My very good friend Bill S. recently sent me a link to an article by creator Joss Whedon (whom I greatly admire and occasionally take to task) titled “Let’s Watch A Girl Get Beaten To Death.”
You should read it. It’s a well-written piece and fits nicely into a topic I’ve been thinking a lot about lately:
By creating this book, am I making the world less safe for women?
I’ve just discovered this great article over at Painter Creativity called “Top 10 Lies told to Naive Artists and Designers.” It basically sums up on one page the first half of the “welcome to the business” speech I give to new freelance filmmakers.
So, I’m hard at work on a new script right now, which gives me a great excuse to refer my Gentle Readers to some of my favorite blogs (to make up for my lack of any new 72 page articles this week, of course. ;-)) And near the top of my list has to be MangaBlog, written with wit and style by Brigid Alverson. A general manga site (but yaoi friendly), it keeps me up to date on the latest happenings both in the general manga scene and the manga blogosphere in particular. I especially like Brigid’s manga reviews which are pithy, helpful and often very funny.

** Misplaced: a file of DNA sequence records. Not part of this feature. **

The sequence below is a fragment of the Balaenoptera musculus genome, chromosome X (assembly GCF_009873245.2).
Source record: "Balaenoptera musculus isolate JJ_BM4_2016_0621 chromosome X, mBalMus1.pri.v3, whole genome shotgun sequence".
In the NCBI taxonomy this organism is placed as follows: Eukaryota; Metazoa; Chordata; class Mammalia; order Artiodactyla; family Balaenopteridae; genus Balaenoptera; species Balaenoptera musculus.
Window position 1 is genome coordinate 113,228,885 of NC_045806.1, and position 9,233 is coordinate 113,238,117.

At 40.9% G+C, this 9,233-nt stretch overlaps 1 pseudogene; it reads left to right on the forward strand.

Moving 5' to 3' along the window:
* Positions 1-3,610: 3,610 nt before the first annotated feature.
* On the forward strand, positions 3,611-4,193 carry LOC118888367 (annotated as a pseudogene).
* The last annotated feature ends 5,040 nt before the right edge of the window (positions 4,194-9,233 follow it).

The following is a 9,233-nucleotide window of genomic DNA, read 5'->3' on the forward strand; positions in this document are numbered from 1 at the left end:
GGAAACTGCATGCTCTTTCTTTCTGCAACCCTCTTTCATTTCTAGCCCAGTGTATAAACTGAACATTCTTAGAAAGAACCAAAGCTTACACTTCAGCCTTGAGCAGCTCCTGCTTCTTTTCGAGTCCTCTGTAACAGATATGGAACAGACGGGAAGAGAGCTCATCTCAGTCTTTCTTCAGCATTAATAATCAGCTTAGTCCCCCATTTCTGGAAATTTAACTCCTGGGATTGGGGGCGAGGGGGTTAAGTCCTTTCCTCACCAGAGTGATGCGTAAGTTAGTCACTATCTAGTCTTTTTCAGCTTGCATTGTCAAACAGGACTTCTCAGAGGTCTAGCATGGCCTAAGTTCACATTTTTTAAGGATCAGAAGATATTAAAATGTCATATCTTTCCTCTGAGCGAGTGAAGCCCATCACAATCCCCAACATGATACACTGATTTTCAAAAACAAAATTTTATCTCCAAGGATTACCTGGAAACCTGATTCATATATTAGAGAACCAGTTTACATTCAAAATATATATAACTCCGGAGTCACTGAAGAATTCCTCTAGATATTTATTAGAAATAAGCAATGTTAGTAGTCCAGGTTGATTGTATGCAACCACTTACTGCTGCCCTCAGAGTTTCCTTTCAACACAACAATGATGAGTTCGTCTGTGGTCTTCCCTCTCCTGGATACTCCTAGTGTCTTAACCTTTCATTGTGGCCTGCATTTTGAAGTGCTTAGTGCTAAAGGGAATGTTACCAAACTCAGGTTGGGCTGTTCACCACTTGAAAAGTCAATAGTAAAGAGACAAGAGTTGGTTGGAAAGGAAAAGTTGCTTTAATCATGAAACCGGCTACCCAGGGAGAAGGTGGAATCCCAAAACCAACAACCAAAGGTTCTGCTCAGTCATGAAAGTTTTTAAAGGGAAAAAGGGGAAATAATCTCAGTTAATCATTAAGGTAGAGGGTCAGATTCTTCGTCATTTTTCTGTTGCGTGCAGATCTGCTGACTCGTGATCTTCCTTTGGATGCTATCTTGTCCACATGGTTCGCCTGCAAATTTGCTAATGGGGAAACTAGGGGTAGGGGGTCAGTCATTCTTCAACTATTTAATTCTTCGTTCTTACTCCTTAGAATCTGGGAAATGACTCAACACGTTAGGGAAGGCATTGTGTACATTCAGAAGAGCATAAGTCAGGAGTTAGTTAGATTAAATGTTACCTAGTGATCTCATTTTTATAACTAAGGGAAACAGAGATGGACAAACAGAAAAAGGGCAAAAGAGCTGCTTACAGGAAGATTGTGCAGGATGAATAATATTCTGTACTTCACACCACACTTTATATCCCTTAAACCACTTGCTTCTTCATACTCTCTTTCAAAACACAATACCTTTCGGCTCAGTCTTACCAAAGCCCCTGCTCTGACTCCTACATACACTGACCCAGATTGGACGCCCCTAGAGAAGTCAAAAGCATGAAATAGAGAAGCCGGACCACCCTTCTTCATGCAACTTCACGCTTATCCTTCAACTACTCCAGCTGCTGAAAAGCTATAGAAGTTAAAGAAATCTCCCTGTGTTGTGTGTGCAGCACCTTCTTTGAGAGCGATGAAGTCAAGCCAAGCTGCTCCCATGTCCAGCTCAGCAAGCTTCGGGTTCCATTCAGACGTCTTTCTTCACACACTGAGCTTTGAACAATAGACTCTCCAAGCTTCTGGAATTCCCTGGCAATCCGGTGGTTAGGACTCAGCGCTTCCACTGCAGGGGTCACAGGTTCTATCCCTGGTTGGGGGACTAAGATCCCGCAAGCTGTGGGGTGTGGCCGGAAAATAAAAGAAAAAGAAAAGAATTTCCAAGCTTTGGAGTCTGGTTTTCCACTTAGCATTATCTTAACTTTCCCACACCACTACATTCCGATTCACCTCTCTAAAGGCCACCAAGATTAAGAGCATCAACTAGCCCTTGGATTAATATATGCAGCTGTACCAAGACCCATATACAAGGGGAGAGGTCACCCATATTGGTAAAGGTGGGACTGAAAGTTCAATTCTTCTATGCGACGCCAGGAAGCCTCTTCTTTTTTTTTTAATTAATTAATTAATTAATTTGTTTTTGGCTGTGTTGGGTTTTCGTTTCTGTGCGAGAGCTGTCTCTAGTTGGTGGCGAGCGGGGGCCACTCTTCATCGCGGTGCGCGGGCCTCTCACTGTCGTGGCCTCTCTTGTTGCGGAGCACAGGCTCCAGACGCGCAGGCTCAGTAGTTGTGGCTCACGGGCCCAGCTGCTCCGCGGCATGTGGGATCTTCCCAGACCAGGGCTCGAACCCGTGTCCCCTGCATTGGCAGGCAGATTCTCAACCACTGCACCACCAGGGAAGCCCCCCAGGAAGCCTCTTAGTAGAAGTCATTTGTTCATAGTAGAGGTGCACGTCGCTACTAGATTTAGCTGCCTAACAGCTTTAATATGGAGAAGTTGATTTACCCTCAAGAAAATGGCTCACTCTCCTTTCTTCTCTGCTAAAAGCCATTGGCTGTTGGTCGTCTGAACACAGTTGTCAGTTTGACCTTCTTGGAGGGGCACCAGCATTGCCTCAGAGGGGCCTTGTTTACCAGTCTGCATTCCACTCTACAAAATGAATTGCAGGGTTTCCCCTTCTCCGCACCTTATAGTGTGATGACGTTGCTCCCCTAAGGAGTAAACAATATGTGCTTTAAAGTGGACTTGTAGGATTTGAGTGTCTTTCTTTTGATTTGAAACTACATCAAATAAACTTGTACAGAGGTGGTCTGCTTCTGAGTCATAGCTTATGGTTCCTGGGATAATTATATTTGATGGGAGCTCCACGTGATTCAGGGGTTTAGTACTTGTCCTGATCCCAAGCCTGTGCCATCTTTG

In online discussions about yaoi and gay men appreciating yaoi, the subject of bara — Japanese gay male comics targeted at a gay male audience — invariably gets mentioned, but rarely does anyone seem to have much information to offer. I myself have often been curious about finding out more about this genre, but as the big publishers here seem to have taken little notice of it, I’ve had difficulty finding out anything of substance. (Let’s face it, even my ever-trusty Wikipedia draws a blank.)
Well, Tina Anderson again comes to our rescue with her excellent overview of the topic in Bara is Not BL…but it Could Be?
Recently, in private correspondence, a woman asked me this question:
You want to make Yaoi? Why? I think I’d like to see you make something by a gay man for a gay man that might appeal to me on my level. 0_0.
Even though I’ve tried to address the larger issue of this in previous posts, this question brings up a specific point that I feel is worth responding to.
Yaoi is written predominantly by and for women — but is it “just for women”? Yaoi works feature guys falling in love, guys kissing and guys having sex — but is it actually “not homosexual”?
Who “owns” yaoi and why this is important is the subject of this article.
One of the things I’m enjoying about creating this site is that it gives me an excuse to check out other great Yaoi sites. While I don’t see myself doing linkblogging posts too often, there are some sites that I’m finding are offering consistently high-quality articles — one of which is Guns, Guys and Yaoi by accomplished writer Tina Anderson.